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Surgical Risk Score Predicts Suboptimal Debulking or a Major Perioperative Complication in Patients With Advanced Epithelial Ovarian, Fallopian Tube, or Primary Peritoneal Cancer
  1. Caitlin Stashwick, MD*,
  2. Miriam D. Post, MD,
  3. Jaime S. Arruda, MD,
  4. Monique A. Spillman, MD, PhD*,
  5. Kian Behbakht, MD*,
  6. Susan A. Davidson, MD* and
  7. Michael Greg Kelly, MD§
  1. *Division of Gynecologic Oncology and Departments of
  2. Pathology and
  3. Obstetrics and Gynecology, Anschutz Medical Campus, University of Colorado School of Medicine, Denver, CO; and
  4. §Division of Gynecologic Oncology, Department of Obstetrics and Gynecology, Tufts Medical Center, Tufts University School of Medicine, Boston, MA.
  1. Address correspondence and reprint requests to Michael Greg Kelly, MD, Division of Gynecologic Oncology, Department of Obstetrics and Gynecology, Tufts Medical Center, #232, 800 Washington St, Boston, MA 02458. E-mail: MKelly4{at}tuftsmedicalcenter.org.

Abstract

Background: Patients who present with an advanced ovarian cancer are typically treated with primary debulking surgery (PDS) or neoadjuvant chemotherapy (NAC) followed by interval debulking surgery. The accurate pretreatment identification of patients best suited for PDS versus NAC is challenging. A paradigm for selecting one approach over the other could improve patient outcomes. In this study, we developed a prediction model for "successful surgery" (defined as optimal residual disease and no major perioperative complication) in patients who underwent PDS.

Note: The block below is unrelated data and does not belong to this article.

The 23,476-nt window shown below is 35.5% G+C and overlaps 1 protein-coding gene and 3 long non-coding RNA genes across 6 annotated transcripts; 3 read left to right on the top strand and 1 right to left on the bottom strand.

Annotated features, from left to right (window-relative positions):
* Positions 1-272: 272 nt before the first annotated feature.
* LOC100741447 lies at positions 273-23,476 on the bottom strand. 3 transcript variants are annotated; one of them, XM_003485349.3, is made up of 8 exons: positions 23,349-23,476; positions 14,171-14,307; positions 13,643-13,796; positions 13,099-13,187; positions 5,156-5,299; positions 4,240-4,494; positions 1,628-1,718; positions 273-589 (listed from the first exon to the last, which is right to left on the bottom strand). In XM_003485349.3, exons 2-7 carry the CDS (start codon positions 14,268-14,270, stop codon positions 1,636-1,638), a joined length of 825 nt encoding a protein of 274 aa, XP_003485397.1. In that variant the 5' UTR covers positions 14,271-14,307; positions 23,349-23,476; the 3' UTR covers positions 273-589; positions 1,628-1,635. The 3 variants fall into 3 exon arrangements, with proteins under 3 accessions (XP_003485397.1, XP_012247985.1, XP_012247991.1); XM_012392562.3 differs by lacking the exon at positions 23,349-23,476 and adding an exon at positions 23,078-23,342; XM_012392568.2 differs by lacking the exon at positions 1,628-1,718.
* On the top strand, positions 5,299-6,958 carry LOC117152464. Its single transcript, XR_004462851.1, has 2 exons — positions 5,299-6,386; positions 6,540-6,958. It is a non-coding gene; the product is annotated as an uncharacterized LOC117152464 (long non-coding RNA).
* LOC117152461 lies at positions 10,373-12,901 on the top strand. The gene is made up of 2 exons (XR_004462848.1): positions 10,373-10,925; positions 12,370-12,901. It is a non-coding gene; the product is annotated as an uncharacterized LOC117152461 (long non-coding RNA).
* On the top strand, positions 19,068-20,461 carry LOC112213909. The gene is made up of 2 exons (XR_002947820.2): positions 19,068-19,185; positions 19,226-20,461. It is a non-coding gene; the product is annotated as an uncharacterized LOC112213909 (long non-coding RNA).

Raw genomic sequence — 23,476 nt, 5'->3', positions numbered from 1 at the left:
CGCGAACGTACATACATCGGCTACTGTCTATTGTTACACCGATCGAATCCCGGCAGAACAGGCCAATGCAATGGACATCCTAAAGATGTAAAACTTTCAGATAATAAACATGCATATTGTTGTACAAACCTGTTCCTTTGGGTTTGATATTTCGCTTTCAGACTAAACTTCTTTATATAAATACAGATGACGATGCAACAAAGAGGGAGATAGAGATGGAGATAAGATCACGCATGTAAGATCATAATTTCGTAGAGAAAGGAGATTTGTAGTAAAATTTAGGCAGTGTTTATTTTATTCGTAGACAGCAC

Patients: Preoperative clinical characteristics, laboratory values, computed tomography findings, and surgical outcomes of 106 consecutive medically fit patients with advanced ovarian, tubal, or peritoneal cancer were reviewed. Preoperative predictors of suboptimal residual disease and major perioperative complications were determined using regression analysis. A surgical risk score (SRS) that minimized the false-negative rate (ie, likelihood of incorrectly predicting successful surgery) was constructed.

Results: Sixty (57%) of the 106 patients were optimally cytoreduced. Fifty-six "radical procedures" were performed, and there were a total of 24 major perioperative complications. Diffuse peritoneal studding (P < 0.0001), para-aortic lymphadenopathy (P < 0.0001), and mesenteric involvement (Mes, P = 0.006) were associated with suboptimal (>1 cm) residual disease. Low albumin (P = 0.04) and splenic disease (spleen, P = 0.02) were the only 2 parameters associated with a higher risk of a major perioperative complication. The median SRSs of patients who had successful and "unsuccessful surgery" were 1 (0-4) and 3 (0-6), respectively. The false-negative rate of the SRS was only 7%.

Conclusions: We developed a model that incorporated complications, in addition to residual disease status, into predicting surgical outcome for medically fit patients with advanced ovarian cancer. The SRS might be useful in determining the initial treatment strategy (ie, PDS vs NAC) for these patients. The accuracy of the SRS needs to be validated in a prospective manner.

  • Ovarian cancer
  • Neoadjuvant chemotherapy
  • Surgical risk score (SRS)

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Footnotes

  • This work was done at the Division of Gynecologic Oncology, Department of Obstetrics and Gynecology, Anschutz Medical Campus, University of Colorado School of Medicine, Aurora, CO.

  • The authors have no conflicts of interest to report.

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